The Jammu and Kashmir Police took the brunt of the spiralling situation; 45 of its personnel were killed.

Following the alleged burning of militants’ homes and mistreatment of their families, militants called for police personnel to resign or face ‘consequences’.  On September 21, three Special Police Officers (SPOs) were kidnapped from Kapran village in Shopian district. Their dead bodies were found in an orchard nearby.

Afterwards, many police personnel took to social media announcing their resignations. Internet services were shut down in the district.

Relatives surround the bodies of two civilians, Talib and Mukeem, in Laroo village of Kulgam on October 21, 2018. Talib and Mukeem, two teenagers from the same village, were among the six civilians who had thronged to an encounter site and were killed when a shell exploded there.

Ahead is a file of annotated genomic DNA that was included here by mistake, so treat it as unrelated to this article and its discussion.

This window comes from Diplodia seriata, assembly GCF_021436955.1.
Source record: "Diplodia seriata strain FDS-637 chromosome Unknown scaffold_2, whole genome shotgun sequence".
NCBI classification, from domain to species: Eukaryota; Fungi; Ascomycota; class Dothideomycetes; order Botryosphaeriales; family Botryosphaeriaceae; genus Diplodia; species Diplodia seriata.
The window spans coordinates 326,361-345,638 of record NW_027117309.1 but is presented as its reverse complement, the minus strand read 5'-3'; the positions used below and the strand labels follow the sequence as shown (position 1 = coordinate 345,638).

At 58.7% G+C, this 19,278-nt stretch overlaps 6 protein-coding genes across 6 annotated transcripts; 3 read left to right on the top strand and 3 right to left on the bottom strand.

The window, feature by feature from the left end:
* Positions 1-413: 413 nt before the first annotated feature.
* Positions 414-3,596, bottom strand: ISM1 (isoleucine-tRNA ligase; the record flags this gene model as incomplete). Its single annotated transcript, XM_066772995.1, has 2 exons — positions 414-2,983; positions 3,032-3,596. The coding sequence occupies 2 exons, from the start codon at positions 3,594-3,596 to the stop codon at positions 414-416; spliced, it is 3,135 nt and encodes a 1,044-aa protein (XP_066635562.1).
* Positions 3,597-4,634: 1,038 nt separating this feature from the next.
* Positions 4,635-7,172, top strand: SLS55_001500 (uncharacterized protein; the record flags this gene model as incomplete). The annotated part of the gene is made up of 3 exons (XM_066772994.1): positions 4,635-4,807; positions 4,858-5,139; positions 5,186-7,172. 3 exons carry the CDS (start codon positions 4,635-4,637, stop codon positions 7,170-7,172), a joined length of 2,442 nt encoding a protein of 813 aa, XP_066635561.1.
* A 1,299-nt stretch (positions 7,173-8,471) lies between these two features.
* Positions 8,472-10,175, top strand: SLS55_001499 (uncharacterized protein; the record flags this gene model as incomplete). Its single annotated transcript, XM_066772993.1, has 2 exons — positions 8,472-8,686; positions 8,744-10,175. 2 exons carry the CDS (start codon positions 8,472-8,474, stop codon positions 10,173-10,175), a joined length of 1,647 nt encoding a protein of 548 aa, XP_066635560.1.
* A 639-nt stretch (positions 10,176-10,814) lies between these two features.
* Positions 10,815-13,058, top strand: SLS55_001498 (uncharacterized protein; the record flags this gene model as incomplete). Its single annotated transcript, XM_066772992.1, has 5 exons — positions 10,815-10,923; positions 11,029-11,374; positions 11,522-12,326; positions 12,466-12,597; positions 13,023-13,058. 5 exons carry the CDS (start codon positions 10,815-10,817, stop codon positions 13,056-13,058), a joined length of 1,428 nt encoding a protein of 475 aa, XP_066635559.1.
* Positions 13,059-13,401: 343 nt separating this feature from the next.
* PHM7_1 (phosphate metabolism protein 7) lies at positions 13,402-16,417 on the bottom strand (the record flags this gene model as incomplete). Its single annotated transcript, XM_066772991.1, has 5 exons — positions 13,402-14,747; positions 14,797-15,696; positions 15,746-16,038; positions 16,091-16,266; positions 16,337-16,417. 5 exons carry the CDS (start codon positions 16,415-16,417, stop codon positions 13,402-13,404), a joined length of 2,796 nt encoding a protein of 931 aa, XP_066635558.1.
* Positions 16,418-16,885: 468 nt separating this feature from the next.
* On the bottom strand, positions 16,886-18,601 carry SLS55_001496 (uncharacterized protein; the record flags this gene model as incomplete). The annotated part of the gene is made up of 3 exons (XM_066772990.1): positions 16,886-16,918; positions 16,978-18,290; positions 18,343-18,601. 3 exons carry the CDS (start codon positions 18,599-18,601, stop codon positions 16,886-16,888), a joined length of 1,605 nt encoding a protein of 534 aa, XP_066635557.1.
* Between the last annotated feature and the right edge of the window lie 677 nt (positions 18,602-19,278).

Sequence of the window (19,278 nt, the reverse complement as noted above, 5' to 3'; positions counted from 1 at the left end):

Supporters carry out the body of Uzair Mushtaq from a shrine in Kulgam district of south Kashmir. Uzair was one of seven civilians killed when another unexploded shell went off near the site of a gunfight where three armed rebels were killed on 21 October.

Authorities shut down internet services around 127 times in 2018, taking a toll on all sectors. By one estimate, internet shutdowns cost Kashmiri subscribers around Rs 2.5 crore a day.

The younger brother of Aqib Gulzar, 20, mourns at his grave. Gulzar, was one of six civilians who lost their lives after an explosive shell went off at an encounter site on October 21, 2018.


An armed fighter appears at the funeral of Subzar Sofi. Sofi was a Hizb-ul-Mujahideen rebel killed in an encounter with troops in Nowgam area of Srinagar district on October 24, 2018. More and more rebels openly attended the funerals of their comrades in 2018.